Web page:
Rollerblading already had a Happy Black Jesus, that was Arlo Eisenberg. (By his own reckoning.)
Rollerblading already had its street skating saviors, its vert skating saviors, its would-be financial saviors and its wanna-be spiritual leaders.
But by our count, rollerblading has never once had a single, solitary person that the entirety of the world’s blade population could relate to… until now.
And that person is a 69-year-old retired doctor that goes by the name of Slomo.
I found out all I wanted to do was the basic things… and to skate.”
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If you’re like us, and there’s days you’ve taken your big wheel blades to the Pacific Beach and Mission Beach bayside trails and cruised, then you’ve probably seen him in action. I know I have. Long before he became an internet sensation, Slomo has been practicing his special breed of blading along San Diego’s most well-traveled and highly-visible beach-side boardwalks.
And face it, he sticks out like a sore thumb.
I like the added effect of people looking at me,” Kitchin says. “It’s enriching. It becomes half physical and a psychological thing. This is the best place to be an anthropologist to study your fellow man.”
There is nothing particularly subtle about Slomo, not from the outside at least.
Huge pads, tall skates — Slomo challenges all conventions of what is “cool” every time he rolls the beach. Which is awesome in itself. But once we heard the backstory we — and much of the internet/blading public — were blown away.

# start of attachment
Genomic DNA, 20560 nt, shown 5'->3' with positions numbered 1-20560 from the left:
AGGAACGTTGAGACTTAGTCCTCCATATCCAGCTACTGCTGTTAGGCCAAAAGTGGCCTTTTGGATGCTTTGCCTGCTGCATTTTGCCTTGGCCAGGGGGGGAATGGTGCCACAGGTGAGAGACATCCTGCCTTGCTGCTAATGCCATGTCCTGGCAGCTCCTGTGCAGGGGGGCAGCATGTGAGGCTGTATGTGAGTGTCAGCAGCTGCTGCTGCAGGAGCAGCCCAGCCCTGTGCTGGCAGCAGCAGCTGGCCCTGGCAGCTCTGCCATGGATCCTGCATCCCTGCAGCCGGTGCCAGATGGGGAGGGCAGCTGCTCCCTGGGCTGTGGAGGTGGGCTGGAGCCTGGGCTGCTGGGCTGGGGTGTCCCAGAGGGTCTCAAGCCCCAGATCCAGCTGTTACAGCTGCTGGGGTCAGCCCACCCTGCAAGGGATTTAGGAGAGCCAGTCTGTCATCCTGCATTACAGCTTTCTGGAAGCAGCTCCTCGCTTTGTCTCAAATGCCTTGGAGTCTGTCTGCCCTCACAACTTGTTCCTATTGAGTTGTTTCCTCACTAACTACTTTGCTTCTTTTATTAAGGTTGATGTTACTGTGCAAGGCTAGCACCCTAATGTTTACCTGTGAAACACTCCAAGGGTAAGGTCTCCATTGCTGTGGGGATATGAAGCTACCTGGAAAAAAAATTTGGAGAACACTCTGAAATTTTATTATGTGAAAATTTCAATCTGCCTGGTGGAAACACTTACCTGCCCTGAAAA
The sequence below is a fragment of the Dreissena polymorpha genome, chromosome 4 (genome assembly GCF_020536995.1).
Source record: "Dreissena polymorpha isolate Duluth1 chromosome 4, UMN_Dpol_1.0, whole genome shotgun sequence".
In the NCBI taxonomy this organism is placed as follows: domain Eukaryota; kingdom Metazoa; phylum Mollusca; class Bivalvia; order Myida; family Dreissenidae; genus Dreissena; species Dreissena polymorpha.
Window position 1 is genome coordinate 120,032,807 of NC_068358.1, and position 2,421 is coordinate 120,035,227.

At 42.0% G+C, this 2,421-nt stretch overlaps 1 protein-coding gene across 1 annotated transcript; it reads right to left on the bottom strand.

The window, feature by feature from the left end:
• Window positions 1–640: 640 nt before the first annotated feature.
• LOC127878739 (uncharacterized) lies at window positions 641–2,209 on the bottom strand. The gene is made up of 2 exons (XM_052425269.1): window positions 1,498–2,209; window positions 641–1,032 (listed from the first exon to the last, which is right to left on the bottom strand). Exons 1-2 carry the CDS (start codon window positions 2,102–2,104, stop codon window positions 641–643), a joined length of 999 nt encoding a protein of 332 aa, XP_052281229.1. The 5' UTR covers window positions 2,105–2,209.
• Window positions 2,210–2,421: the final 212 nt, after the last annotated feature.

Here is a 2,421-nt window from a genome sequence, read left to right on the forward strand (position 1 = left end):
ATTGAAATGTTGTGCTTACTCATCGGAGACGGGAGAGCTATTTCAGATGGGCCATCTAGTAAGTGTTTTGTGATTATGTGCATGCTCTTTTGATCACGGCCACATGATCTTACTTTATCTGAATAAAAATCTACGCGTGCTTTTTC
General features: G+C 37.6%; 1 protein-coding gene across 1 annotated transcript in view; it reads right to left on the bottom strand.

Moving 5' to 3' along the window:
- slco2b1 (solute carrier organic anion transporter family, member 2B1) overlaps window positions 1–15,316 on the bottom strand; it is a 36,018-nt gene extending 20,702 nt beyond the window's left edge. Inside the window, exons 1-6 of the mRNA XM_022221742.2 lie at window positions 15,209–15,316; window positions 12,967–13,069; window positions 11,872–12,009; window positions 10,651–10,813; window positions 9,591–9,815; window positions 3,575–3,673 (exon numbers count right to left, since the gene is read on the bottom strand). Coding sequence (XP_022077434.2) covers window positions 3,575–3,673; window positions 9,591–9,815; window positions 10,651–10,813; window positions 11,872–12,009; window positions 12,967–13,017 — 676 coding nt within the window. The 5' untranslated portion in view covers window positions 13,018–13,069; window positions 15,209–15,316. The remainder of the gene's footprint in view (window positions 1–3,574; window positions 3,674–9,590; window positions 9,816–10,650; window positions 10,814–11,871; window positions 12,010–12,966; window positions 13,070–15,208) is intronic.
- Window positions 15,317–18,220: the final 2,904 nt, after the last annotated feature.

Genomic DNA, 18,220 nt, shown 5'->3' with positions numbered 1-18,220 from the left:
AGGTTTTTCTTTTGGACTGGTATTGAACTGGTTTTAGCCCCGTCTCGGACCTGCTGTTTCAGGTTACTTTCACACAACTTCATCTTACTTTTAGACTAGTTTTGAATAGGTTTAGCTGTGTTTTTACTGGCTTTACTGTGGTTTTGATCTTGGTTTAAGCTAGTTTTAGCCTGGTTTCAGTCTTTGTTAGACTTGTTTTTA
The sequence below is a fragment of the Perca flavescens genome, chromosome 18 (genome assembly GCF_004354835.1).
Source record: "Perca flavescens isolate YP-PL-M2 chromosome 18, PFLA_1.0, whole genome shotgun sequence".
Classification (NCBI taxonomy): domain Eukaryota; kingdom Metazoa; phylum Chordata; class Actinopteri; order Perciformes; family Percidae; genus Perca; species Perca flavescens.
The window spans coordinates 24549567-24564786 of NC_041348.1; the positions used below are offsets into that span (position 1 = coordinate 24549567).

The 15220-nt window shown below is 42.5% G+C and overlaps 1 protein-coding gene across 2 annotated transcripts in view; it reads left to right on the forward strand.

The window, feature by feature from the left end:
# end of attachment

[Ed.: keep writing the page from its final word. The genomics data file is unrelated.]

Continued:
There’s really no need for us to rehash all the details of John Kitchin’s former life as a successful doctor. He lived in a mansion, drove a 12-cylinder BMW, lived a life of leisure. But he was miserable, so he decided to do what he wanted to do.
And what Dr. John Kitchin wanted to do was skate.
Listening to his theories and research on why he loves to roll is a truly inspirational and moving experience. But all the science and medicine in the world only serves as extra umph to the message — tune out. Do what you want. Don’t live someone else’s life.
What rollerblader doesn’t exude that ethos? To me, that’s a fundamental aspect of rollerblading — choosing to be an outsider. For whatever reasons, we move away from norms and instead find interest in the unusual. To many, blading itself is unusual, and yet to all of us it is a core of our beings.
But going back to our Happy Black Jesus and probably beyond, blading’s attempt to challenge societal norms has come with devil horns, middle fingers and a smarmy/sarcastic/condescending attitude. That may confront norms and challenge society, or something, but it also alienates people and puts everyone in a certain mindset. Us against the world. Me against you. Fight fight fight.
I want to think about eternal questions in the state of mind I call the Zone,” Kitchin says. “Slomo is an entity, a person, who lives in the Zone, purely subjective in nature.”
Slomo ain’t like that. He’s a guy on blades on the boardwalk searching for the eternal euphoria of constant movement.
And if you watch this documentary I think you’ll agree it sounds like he’s got it all figured out.
So we’re gonna make it a mission to go blade with Slomo. Try to get on his level. Feel the flow and be in The Zone. I mean, it’s a sensation we feel each and every time we strap up our blades, but often times it’s the background sensation to a day of trying tricks. Rarely is the pure fun sensation of “flying” (as Slomo called it) enjoyed simply for what it is — freedom.
Blading needs more Slomo. We all need more Slomo. For starters, take that first step and do what you want. That’s a message that bears repeating over and over and over again. And thanks to our new “messiah,” varied audiences all over the world are hearing that message via the New York Times.